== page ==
Rindt to debut original music this weekend

‘Patrick Rindt & Friends’ reunites talented siblings for their first performance together in 20 years

Rebecca Neipp

News Review Staff Writer

Rindt to debut original music this weekend“There’s a reason we all ended up as musicians,” said Darcy Rindt, one of three siblings in an extended family of beloved local musicians.

“They say that your siblings have more of an impact on you than anyone else in your life,” she said. So apart from the unquantifiable natural talent embedded in the Rindt genes, growing up in a family where music was a critical part of her everyday life left an indelible mark.

The accomplished performer and composer is returning to her hometown this weekend to help launch new music written by her brother, Patrick, who will perform with “Patrick Rindt & Friends” this weekend at United Methodist Church.

“This is the first time we have played together in more than 20 years,” said Patrick. “She’s basically a rock star-violist now, so the only way I could get her to perform here with me these days was to write a piece for us to play together.”

(More details about Patrick’s journey toward composing, and his collaborations with other local musicians, can be found on Facebook.com/PatrickRindt.)

While Patrick’s early career was somewhat truncated by unconventional circumstances — including his eschewing the concert-pianist circuit in favor of starting a family, and turning to classical composition as a way to reconnect with the piano after suffering a debilitating injury — Darcy’s identity as a musician developed comparatively late.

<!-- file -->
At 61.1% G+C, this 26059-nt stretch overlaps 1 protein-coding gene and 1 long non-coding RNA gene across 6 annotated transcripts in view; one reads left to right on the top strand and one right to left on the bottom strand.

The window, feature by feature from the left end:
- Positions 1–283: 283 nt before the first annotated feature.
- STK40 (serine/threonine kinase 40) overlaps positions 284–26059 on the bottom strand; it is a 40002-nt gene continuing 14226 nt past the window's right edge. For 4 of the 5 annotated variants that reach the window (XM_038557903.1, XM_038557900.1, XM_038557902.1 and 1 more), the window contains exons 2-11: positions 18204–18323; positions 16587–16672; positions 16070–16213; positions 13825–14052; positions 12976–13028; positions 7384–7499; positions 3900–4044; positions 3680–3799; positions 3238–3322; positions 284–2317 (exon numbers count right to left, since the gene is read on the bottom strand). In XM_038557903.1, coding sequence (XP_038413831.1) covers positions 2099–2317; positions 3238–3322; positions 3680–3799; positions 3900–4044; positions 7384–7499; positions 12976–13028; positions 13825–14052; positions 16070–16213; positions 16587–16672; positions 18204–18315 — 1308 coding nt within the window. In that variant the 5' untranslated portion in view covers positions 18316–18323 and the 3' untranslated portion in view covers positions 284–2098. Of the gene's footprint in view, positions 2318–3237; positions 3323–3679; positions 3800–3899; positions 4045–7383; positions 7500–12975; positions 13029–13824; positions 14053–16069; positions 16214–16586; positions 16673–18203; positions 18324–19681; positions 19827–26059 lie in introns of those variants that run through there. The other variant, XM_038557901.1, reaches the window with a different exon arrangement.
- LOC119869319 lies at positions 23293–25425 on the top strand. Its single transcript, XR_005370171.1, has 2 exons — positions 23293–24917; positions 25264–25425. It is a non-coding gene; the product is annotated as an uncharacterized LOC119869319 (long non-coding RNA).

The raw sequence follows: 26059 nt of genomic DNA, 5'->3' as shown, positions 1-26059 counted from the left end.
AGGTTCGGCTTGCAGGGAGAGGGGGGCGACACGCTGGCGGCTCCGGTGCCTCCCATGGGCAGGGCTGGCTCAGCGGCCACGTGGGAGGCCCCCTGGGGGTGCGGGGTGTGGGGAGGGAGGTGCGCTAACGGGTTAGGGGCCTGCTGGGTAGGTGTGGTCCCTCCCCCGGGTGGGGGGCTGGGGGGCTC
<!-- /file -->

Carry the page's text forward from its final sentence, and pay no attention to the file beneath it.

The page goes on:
Like her younger brother, Darcy excelled in nearly everything she attempted, from academics to athletics to music, during her early schooling.

“I remember our parents always being very supportive of our opportunities, but I don’t remember ever feeling pushed into anything,” said Darcy. “I know that there was a time when I thought about giving up violin lessons, but my mom encouraged me to keep it up.”

So she did. Soon thereafter she experienced, as a young teen, a transformative moment that revealed how deeply her musical passions ran. “It was when I was watching ‘Phantom of the Opera,’ believe it or not, that I was struck by how powerful music could be.”

But even after graduating from Burroughs in 1991 (when she was voted by her peers as most likely to succeed), she chose to attend University of California, Santa Cruz, with the intent to pursue a degree in marine biology.

Darcy was still playing, though she had switched from violin to viola as her primary instrument and was taking lessons from the concert master of the San Francisco Ballet orchestra.

“I was very fortunate to have such a strong teacher, even though Santa Cruz was not predominantly a music school. About halfway through my sophomore year, I realized how strongly I felt about music.”

She graduated in 1995 with her degree in music, and her brother accompanied her on piano for her senior recital. It was the last time the two would play together in public.

In the ensuing 20 years, Darcy continued her education and traveled all over the country as a performer.